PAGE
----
3. Nate Challen says:

    If only Siri was this accurate!

    Add it to you list of recent Apple dissapointments. I know it’s a little off topic, but how about the trend of tech companies thinking that giving something the “Beta” tag, excuses it from having to work? Siri is the focal point of the advertising campaign for the iPhone 4S. Shouldn’t a feature given this much focus be more fully baked?

  4. Kate Permut says:

    It’s important to notice that the allure of “new” varies by category. There are some products where “new” is not as valued as “enduring and forever,” e.g. could manufacturers of gold wedding rings ever tap into the concept of “planned obsolescence”? Maybe — but it would require a radical, new positioning (…pun intended…).

  5. We used to fix things says:

    “New and improved” may draw in consumers who believe they just “have” to get rid of that iPad 2 and get an iPad 3, but planned obsolescence can take on many forms.

    Once upon a time…. people took their toasters, coffee makers, electric razors, lamps, and any other small appliance to a small appliance repair shop. Now we just throw it away and buy a new one. Some products have a lifespan, and repairs have diminishing returns. Craftsmanship may not be a factor when the repair of a major component in a washing machine, for example, is nearly the cost of a new washing machine.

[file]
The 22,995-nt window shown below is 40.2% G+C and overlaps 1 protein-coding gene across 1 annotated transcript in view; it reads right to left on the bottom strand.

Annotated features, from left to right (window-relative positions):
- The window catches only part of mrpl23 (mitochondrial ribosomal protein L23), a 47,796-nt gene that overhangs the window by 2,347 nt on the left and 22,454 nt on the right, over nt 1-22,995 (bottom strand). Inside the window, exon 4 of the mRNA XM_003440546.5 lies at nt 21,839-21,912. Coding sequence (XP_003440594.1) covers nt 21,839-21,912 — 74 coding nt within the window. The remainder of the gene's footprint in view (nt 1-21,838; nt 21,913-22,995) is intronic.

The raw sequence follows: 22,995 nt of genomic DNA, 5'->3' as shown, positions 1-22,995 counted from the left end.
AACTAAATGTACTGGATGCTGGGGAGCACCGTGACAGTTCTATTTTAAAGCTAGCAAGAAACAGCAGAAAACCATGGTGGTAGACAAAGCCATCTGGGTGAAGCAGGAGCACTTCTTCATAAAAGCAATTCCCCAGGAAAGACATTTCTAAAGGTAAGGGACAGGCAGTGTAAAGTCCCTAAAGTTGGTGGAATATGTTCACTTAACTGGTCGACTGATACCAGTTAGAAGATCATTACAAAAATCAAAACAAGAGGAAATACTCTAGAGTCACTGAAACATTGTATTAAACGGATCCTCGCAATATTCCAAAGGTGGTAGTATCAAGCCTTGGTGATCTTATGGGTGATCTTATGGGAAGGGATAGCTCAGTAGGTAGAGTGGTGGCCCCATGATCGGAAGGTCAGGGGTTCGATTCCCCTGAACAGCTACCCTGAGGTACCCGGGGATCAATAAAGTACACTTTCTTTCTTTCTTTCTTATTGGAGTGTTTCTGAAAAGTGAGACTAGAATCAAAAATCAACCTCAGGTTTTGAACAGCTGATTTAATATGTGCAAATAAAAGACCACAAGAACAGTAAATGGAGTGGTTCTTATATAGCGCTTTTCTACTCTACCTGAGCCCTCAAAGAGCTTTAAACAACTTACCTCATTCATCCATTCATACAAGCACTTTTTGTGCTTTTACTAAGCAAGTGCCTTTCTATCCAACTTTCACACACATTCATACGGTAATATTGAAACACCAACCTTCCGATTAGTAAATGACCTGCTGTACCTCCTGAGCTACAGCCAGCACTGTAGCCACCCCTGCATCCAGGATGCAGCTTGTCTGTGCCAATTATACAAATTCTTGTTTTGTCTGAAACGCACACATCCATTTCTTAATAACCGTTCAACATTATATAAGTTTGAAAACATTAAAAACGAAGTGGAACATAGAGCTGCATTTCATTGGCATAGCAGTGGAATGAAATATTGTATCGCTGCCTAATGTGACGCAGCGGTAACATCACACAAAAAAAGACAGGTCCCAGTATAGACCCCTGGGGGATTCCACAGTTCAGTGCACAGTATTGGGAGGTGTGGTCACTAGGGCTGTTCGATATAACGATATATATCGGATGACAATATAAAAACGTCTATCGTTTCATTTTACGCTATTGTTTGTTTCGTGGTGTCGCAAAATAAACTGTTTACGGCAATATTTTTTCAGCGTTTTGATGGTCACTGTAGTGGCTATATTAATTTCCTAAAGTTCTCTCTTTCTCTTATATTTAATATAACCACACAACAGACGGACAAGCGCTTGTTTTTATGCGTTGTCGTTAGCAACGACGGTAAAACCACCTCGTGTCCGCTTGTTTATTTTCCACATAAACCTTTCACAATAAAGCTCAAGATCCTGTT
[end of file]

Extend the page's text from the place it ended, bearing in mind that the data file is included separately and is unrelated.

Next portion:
Technology adds another wrinkle. My old computer, once state-of-the-art and ran all the software I needed, is now sluggish because said software has been updated and upgraded X.0 times. Now I need faster processors to run new software or stream video. Is it the computer’s fault? Or is software wagging the hardware dog?

  6. Xavier Boileau says:

    The objectives of a company is to sell more. If it sells objects, it will make less money without obsolescence.
    The only way the objectives of a company and consumer are aligned in making products that last forever is when the company sells “usage+maintenance” and not products. This is what tire company do when they sell “kilometers/miles” instead of tires, or plane engine companies selling “hours of flight usage”.
    In the software industry, we see this arriving with “Software as a service / cloud” models.
    I wonder if consumers are ready to rent their oven and buy a “coocking service” instead…

  7. Miki Reilly-Howe says:

    I’ve been an Apple user since 1993 when I got my first laptop. Back then, everything Apple produced was considered “beta” and small inconveniences were expected…it was part of being in the Apple tribe. Now that Apple is no longer the underdog, issues like your Time Capsule experience just shouldn’t happen. It feels like the bar for quality today is simply “good enough” – across many categories. I’d like to buy a pair of pants from Nordstrom without having the hem fall out after the third trip to the dry cleaners. Or get some very expensive prescription ear drops without having the dropper separate into 3 pieces the second time I opened the bottle. There has to be a pendulum swing soon.

  8. Karl Sakas says: